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Is Organic Marketing Dead?

Posted by

Yekemi Otaru

Is Organic Marketing Dead?

In Q1 2021, paid marketing on Google grew by 20% YoY. B2C and B2B companies spend their marketing dollars on Google, LinkedIn, and Instagram ads partly because organic marketing feels less efficient for driving traffic and engaging the right audience. Yet, organic marketing plays a crucial role in the success of paid and sponsored posts.

Apple recently implemented an opt-in system for cookie tracking. So, Google has warned app publishers that paid SEO may become less effective (due to customers opting out of tailored ads). A recent Forbes article, Organic SEO Is Becoming More Important As Privacy Concerns Grow, notes that,

“Losing access to personalised data and the targeting opportunities it creates could leave many digital advertisers feeling blindsided.”

Organic approaches to marketing give companies greater control over their online presence. So, is organic marketing dead? I don’t think so. We need a slightly different approach to make it work, but organic marketing is alive and well. Here’s why.

Before you start a paid media campaign, it’s essential to consider what your target audience will find about you and your business. Yes, you will show them a press release or a landing page that you’ve paid Google to present to them based on a handful of keywords. But most people will dig deeper to search for more information about you. Your website might get more traffic during a campaign period. Some of the articles will get a good readership, and members of your staff with a visible personal brand will notice their profiles getting extra footfall.

While organic marketing on its own will not help you scale your business, paid ads on their own won’t either.

Buyers are doing more research before approaching a company – even when they see an ad. Research reveals that B2B buyers read 13-15 pieces of content before they reach out to you. Unless you’ve put out at least 13-15 paid ads, most of these pieces of content will need to be organic.

Limited time offers might make them act more quickly, but most people are sceptical and will still want to find out more. These buyers won’t be satisfied with more ads. You will need organic content to come to your rescue. Here’s how.

1. Develop a library of content for your target audience

Start by identifying the questions that your audience wants to be answered. Read reviews and survey results so that you can build a library of critical themes that a market leader in your industry must address to win the day.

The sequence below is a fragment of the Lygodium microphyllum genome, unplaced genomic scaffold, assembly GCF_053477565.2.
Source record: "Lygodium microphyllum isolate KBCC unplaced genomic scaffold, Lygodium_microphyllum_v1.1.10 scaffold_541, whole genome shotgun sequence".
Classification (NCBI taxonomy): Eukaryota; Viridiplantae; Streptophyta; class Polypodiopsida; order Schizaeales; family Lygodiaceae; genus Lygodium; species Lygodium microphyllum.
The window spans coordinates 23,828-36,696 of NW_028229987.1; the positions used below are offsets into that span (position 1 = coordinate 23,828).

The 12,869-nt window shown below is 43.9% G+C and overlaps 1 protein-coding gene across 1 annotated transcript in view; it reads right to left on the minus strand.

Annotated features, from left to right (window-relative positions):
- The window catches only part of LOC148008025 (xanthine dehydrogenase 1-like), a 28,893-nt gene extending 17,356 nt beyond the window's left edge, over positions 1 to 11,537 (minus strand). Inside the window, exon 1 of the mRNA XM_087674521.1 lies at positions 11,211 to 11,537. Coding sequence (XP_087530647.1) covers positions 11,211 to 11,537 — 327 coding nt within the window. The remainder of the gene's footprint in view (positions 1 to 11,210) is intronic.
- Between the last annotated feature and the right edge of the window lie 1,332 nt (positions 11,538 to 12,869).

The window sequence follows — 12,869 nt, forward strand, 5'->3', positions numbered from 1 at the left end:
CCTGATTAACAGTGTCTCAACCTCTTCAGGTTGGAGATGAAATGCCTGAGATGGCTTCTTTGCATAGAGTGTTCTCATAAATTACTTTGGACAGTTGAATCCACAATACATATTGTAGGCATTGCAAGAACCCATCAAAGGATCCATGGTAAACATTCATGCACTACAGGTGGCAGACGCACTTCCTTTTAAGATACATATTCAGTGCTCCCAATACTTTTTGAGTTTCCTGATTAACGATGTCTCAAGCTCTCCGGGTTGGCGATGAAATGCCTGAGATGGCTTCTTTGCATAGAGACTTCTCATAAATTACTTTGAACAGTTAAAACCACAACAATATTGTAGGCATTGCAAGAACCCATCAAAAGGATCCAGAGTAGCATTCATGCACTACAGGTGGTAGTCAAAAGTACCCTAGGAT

Once identified, start creating content. Make videos, write articles, conduct interviews with subject matter experts. The list is endless. Whatever you do, make sure that you start. The feedback you get from your first few pieces of content will tell you what you must create next. You need to take this first step before paying for ads.

2. Publish content consistently over a 3–6-month period

In a 2019 Forbes article, the author highlights that content consistency is one of the most valuable factors in a brand’s success. It helps to build a brand’s trust and credibility while showing that you value your target audience. Most social media platforms reward your consistency – the algorithm favours your consistent posting and gives you more visibility.

When your audience knows that they can depend on your content, you generate more organic traffic and engagement. You give your audience a reason to return. Topping that off with paid ads later helps you reap the many rewards of your consistency.

organic marketing doqaru

3. Engage with other people’s content (without engagement, social media is just media)

Organic marketing thrives on engagement with other brands and people with similar values to your company. Comment on posts that resonate with your mission offer tips and support causes in your local community, for instance.

One tip for engaging with your audience is: Be authentic by sharing your values and vision. Discuss challenges you’ve had along the way and how you overcame them. When other people share their experiences, offer support, and inspire progress.

4. Measure the performance of your content

A recent survey reveals that only 39% of B2B marketers consider themselves good at tracking the return on investment for content. The first step to measuring the performance of your content is setting some goals. It would help if you had goals connected to brand awareness, lead generation and overall engagement with your brand because of the content you share.

Having a good understanding of which content is high performing gives you a head start when it comes to sponsored posts, for instance. You can do in-depth research on why that content did well and put a strategy to replicate the impact with a mix of formatting, key messages, emotional touchpoints and so on.

5. Use your best-performing content in your paid ads and sponsored content

As prospects develop an interest in your product and services, you will start to see which pieces of content resonated the most (remember to measure content performance). Organic interest built from consistency in content marketing is a great way to find out what truly hits home with your prospects.

Content that has already resonated with your audience is an excellent place to start when running paid ads. It is easier to target the right people, and you know that your content is sticky; hence you are more likely to get a reasonable return on your ads investment.

If you’re paying for ads before organic marketing, you are putting the cart before the horse. So, is organic marketing dead? You decide.

 

To talk to me about your marketing needs, email insights@doqaru.com and I’ll be in touch.

 

 

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